In a recent article, British conservative daily The Telegraph has confronted EU leaders with serious facts: Hungary, Austria, Denmark, the Czech Republic, Poland, and Slovakia have broken with the EU’s unified vaccine strategy, and that is big news.
Brussels is heavily criticized for failing to procure vaccines, and Austria and Denmark — as well as Hungary and the Czech Republic since the article was published — are negotiating with Israel, while many Central and Eastern European countries are also turning to China and Russia for vaccines. According to the author, all this shows that Europe is starting to become geopolitically irrelevant.
The overwhelming criticism is, of course, hardly independent of the debates over AstraZeneca, but it doesn’t change the point: joint EU vaccine procurement has not been a success story. It can be said, of course, that if member states started to compete for vaccines individually, the situation would be even worse, but that does not diminish the failure itself.
Indeed, more and more member states have expressed their anger with Brussels. Austrian Chancellor Sebastian Kurz recently held a joint press conference with the prime ministers of Czechia, Slovenia and Bulgaria where he called for a correction mechanism to remedy the disparities in distribution, and urged the European Commission to show the solidarity that it so often preaches.
The system is slow and the contracts are obviously bad, as the EU really doesn’t know what to do if manufacturers don’t deliver on time or fall short on the promised quantities. The Commission is, of course, pointing to the manufacturers, sometimes to the member states, but it has serious problems with taking responsibility.
As Prime Minister Viktor Orbán put it recently, “Brussels has botched vaccine purchases, and if Hungary had not ordered vaccination from the East, the country would be in big trouble now.”
As in the case of the migration crisis, the Hungarian prime minister’s proposal for a solution was initially criticized and later adopted by others. It has become clear that whoever is just waiting for the Union to come to the rescue is making a huge mistake. The Hungarian representatives of Brussels, that is, the liberal side, of course, insist that we will be vaccinated in months, otherwise we will take the country out of Europe, but they will be left alone with their dangerous idiocy.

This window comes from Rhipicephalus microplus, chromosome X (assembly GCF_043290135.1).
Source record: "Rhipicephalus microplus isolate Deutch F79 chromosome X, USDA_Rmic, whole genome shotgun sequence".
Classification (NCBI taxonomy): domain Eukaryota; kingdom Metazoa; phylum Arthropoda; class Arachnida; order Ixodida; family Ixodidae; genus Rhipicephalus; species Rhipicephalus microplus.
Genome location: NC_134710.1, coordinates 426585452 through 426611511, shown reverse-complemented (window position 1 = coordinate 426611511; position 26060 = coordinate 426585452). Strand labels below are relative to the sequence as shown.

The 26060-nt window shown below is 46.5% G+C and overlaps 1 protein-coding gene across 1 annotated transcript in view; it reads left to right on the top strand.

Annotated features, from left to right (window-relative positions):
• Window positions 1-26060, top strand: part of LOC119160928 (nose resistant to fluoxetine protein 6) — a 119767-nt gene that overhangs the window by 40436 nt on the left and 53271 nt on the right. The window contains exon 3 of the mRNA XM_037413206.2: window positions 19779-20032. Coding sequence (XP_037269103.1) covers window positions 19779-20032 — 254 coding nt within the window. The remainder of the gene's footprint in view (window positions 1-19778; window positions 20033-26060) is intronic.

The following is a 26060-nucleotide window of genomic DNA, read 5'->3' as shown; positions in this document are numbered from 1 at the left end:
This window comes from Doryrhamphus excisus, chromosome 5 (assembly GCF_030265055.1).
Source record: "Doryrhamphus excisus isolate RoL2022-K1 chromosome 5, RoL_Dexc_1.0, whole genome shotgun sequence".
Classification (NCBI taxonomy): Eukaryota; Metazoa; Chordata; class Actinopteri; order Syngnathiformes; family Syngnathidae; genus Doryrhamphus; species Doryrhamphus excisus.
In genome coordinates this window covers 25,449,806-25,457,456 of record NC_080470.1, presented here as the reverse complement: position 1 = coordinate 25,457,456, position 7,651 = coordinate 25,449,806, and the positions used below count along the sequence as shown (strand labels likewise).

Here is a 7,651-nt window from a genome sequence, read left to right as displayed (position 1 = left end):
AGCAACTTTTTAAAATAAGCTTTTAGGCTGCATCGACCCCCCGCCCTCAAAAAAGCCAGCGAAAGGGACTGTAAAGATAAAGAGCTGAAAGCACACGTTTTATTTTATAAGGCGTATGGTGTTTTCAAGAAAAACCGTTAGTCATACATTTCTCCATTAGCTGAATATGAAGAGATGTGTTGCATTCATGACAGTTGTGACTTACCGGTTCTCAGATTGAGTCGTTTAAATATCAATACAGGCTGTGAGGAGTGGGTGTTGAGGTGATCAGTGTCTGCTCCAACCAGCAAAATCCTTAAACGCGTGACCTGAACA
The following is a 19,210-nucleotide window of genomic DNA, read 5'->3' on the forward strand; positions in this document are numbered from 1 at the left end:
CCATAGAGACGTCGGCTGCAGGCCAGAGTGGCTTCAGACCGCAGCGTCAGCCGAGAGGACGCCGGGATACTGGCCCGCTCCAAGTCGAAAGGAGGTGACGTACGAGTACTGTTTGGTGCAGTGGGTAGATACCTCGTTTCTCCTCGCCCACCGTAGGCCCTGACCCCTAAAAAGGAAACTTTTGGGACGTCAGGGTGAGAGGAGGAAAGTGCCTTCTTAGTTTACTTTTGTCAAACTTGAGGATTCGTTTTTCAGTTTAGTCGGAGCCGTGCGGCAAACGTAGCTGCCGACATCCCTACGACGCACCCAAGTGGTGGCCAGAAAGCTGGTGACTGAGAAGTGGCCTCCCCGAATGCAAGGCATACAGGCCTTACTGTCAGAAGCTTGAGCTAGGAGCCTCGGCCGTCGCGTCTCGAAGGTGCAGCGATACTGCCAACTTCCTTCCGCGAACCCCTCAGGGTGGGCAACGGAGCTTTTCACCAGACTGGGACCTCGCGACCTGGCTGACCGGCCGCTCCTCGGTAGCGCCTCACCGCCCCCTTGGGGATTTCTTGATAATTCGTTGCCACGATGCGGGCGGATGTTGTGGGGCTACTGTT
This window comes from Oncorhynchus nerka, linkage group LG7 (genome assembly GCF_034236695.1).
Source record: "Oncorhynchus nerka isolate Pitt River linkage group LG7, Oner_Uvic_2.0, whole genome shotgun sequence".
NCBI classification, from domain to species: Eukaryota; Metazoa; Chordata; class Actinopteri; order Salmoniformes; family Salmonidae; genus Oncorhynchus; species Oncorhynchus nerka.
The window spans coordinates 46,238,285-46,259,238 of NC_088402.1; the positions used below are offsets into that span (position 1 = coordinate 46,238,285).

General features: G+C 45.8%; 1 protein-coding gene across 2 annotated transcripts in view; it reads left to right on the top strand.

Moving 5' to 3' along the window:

The already battered crisis management reputation of Brussels obviously cannot withstand another fiasco. The migration crisis has already demonstrated that we have a major perceptional problem. It took them years to finally at least consider the solutions and proposals that the leaders of member states said hundreds of times.
They may have, over the years, finally arrived at the idea of flexible solidarity, but were unable to ditch the failed concept of a compulsory distribution quota — a plan that not only did not solve the migration crisis, but outright aggravated it by sending an invitation to migrants, gave arguments to human traffickers who first rid people of their property and then set them on their way in a dinghy all in the hope that a Soros-ship somewhere will pick them up.
Will there be self-correction in Brussels, will the Commission remember? We do not yet know this, but I certainly do say that the European Parliament is still busy working out how to best punish Hungary and Poland. They conduct blackmail and threaten the European Commission to enforce the withdrawal of budgetary funds without a court decision.
Meanwhile, the Hungarian left-liberals enthusiastically applaud all this.
Title image: European Commission President Ursula von der Leyen speaks during a media conference on the Commission’s response to COVID-19 at EU headquarters in Brussels, Wednesday, March 17, 2021. (John Thys, Pool via AP)